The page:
Professional Nursing Roles and Values What is it that professional nurses do? The scope of nursing practice describes the “who,” “what,” where,” “when,” “why,” and “how” of nursing practice (ANA, 2015b, p. 2). The standards of professional nursing practice are authoritative statements that describe the duties that all registered nurses are expected to competently perform. The standards of professional nursing practice are composed of standards of practice and standards of professional performance. The standards of practice describe competent nursing care as demonstrated by use of the nursing process. The standards of professional performance describe a competent level of behavior in the professional nursing role (ANA, 2015b).

According to the ANA (2010), there are seven essential features of nursing. These features include the provision of a caring relationship that facilitates health and healing, attention to the range of experiences and responses to health and illness within the physical and social environments, and integration of assessment data with knowledge gained from an appreciation of the patient or group. In addition, nursing includes the application of scientific knowledge to the processes of diagnosis and treatment through the use of judgment and critical thinking, advancement of professional nursing knowledge through scholarly inquiry, influence on social and public policy to promote social justice, and assurance of safe, high-quality, and evidence-based practice (ANA, 2010).

The American Association of Colleges of Nursing (AACN, 2008) lists the roles of the professional nurse as provider of care, designer/manager/coordinator of care, and member of a profession. As a

provider of direct and indirect care, the nurse is a patient advocate and patient educator. The nurse provides care based on best, current evidence and from a holistic, patient-centered perspective. Professional nurses are members of the healthcare team delivering care in an increasingly complex healthcare environment. Nurses function autonomously and interdependently within the healthcare team to provide patient care and are accountable for the care provided and for the tasks delegated to others. The nurse as a professional implies the formation of a professional identity and accountability for the professional image portrayed. Nursing requires a broad knowledge base for practice as well as strong communication, critical reasoning, clinical judgment, and assessment skills. In addition, professional nursing requires the development of an appropriate value set and ethical framework for practice (AACN, 2008).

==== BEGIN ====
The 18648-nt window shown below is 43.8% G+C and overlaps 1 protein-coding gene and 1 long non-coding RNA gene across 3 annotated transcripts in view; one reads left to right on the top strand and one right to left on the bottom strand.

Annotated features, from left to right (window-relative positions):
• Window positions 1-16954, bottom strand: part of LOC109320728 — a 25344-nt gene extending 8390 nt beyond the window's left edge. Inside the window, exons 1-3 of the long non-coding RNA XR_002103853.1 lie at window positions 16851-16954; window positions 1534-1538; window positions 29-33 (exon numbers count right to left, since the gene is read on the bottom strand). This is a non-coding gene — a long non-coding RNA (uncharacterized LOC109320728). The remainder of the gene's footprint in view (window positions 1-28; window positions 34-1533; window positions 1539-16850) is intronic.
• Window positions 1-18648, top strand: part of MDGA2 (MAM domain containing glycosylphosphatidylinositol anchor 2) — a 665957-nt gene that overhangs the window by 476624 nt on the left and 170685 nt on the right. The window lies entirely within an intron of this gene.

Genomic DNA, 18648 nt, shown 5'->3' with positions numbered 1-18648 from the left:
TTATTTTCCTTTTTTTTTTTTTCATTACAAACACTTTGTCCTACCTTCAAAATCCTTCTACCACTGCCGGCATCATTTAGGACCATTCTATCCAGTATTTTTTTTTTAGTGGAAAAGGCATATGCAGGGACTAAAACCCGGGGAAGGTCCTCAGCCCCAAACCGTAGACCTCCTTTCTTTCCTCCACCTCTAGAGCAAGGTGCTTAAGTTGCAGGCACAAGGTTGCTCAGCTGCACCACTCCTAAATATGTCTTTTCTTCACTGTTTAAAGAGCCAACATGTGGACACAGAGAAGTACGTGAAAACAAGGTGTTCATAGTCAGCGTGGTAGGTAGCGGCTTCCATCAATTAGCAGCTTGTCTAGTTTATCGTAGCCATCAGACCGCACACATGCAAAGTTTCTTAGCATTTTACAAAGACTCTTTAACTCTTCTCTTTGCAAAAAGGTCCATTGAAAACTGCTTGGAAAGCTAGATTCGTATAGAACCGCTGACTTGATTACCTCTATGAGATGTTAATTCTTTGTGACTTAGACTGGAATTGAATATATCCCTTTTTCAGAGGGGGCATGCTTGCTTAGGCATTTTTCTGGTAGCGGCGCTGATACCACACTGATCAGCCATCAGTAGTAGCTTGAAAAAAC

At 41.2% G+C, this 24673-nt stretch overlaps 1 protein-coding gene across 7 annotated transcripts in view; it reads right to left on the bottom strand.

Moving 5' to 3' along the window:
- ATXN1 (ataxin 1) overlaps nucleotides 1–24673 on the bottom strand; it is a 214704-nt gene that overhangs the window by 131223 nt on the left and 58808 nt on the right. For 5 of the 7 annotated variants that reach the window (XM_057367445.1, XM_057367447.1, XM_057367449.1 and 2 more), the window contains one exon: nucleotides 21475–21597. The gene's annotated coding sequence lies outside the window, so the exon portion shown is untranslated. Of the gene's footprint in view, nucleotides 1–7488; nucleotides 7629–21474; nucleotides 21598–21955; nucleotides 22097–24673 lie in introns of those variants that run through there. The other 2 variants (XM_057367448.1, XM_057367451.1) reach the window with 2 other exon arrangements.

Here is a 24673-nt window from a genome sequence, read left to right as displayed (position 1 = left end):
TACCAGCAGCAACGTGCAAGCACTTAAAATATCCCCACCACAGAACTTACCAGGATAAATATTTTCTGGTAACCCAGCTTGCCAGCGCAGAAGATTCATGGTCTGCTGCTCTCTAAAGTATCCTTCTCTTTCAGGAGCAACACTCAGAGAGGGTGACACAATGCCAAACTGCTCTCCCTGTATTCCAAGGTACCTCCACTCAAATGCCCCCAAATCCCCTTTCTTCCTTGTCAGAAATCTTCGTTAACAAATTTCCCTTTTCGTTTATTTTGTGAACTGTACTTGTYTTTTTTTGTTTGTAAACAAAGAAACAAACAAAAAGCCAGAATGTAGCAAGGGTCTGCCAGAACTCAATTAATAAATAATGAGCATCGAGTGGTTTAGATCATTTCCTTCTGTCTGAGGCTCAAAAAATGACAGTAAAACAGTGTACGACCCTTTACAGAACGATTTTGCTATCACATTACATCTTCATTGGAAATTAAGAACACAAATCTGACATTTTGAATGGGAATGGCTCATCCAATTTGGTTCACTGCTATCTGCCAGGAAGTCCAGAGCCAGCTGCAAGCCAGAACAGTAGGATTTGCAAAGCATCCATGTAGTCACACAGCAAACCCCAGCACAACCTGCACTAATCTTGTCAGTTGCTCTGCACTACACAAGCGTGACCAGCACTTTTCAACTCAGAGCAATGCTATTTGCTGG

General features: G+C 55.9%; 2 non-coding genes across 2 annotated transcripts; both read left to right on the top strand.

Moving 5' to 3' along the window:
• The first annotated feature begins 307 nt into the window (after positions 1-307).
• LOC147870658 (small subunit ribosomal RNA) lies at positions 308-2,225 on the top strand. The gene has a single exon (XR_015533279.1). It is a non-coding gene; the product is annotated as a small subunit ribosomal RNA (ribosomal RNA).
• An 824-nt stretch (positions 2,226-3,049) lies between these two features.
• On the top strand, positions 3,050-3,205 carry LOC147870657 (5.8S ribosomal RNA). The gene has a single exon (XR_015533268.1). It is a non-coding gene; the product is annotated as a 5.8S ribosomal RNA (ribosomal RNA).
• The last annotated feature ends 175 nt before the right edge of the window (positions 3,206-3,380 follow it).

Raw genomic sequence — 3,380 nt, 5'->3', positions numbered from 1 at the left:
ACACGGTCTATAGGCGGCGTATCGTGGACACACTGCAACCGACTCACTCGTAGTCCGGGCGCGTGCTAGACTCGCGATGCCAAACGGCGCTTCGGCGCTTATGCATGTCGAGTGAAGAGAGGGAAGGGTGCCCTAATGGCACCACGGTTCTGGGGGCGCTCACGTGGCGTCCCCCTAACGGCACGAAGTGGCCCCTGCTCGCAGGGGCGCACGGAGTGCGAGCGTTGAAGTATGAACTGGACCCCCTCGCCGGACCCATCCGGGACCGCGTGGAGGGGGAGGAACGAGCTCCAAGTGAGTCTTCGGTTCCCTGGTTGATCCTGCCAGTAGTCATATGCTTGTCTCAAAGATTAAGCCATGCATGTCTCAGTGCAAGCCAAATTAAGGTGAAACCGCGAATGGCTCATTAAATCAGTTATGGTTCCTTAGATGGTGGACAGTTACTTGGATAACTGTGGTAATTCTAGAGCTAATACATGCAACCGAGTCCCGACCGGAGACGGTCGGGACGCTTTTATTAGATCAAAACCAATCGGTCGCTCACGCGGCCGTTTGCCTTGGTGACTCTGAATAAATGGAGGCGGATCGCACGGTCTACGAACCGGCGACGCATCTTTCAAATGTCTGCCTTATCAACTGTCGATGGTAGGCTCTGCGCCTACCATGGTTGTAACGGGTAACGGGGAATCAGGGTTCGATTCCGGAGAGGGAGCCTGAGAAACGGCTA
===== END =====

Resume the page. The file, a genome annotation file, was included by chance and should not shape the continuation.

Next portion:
Example of applicable outcomes expected of the graduate from a baccalaureate program

Essential VIII: Professionalism and Professional Values

8.3 Promote the image of nursing by modeling the values and articulating the knowledge, skills, and attitudes of the nursing profession (p. 28).

Reproduced from American Association of Colleges of Nursing. (2008). The essentials of

baccalaureate education for professional nursing practice. Retrieved from

Professional values are considered a component of excellence, and the existence of a code is considered a hallmark of professionalism.

Professional values are beliefs or ideals that guide interactions with patients, colleagues, other professionals, and the public. The development of professional values begins with professional education in nursing and continues along a continuum throughout the years of nursing practice. Professional values associated with nursing are outlined in the ANA’s Code of Ethics (ANA, 2001, 2015a). The values of (1) commitment to public service, (2) autonomy, (3) commitment to lifelong learning and education, and (4) a belief in the dignity and worth of each person epitomize the caring, professional nurse. Caring is a concept central to the profession of nursing and inherent in this value is a strong commitment to public service. Nursing is a helping profession directed toward service to the public through health promotion and disease prevention for individuals, families, and communities. The role of the nurse is focused on assessing and promoting the health and well-being of all humans. Registered nurses remain in nursing to promote, advocate, and protect the health and safety of patients, families, and communities (ANA, 2015b).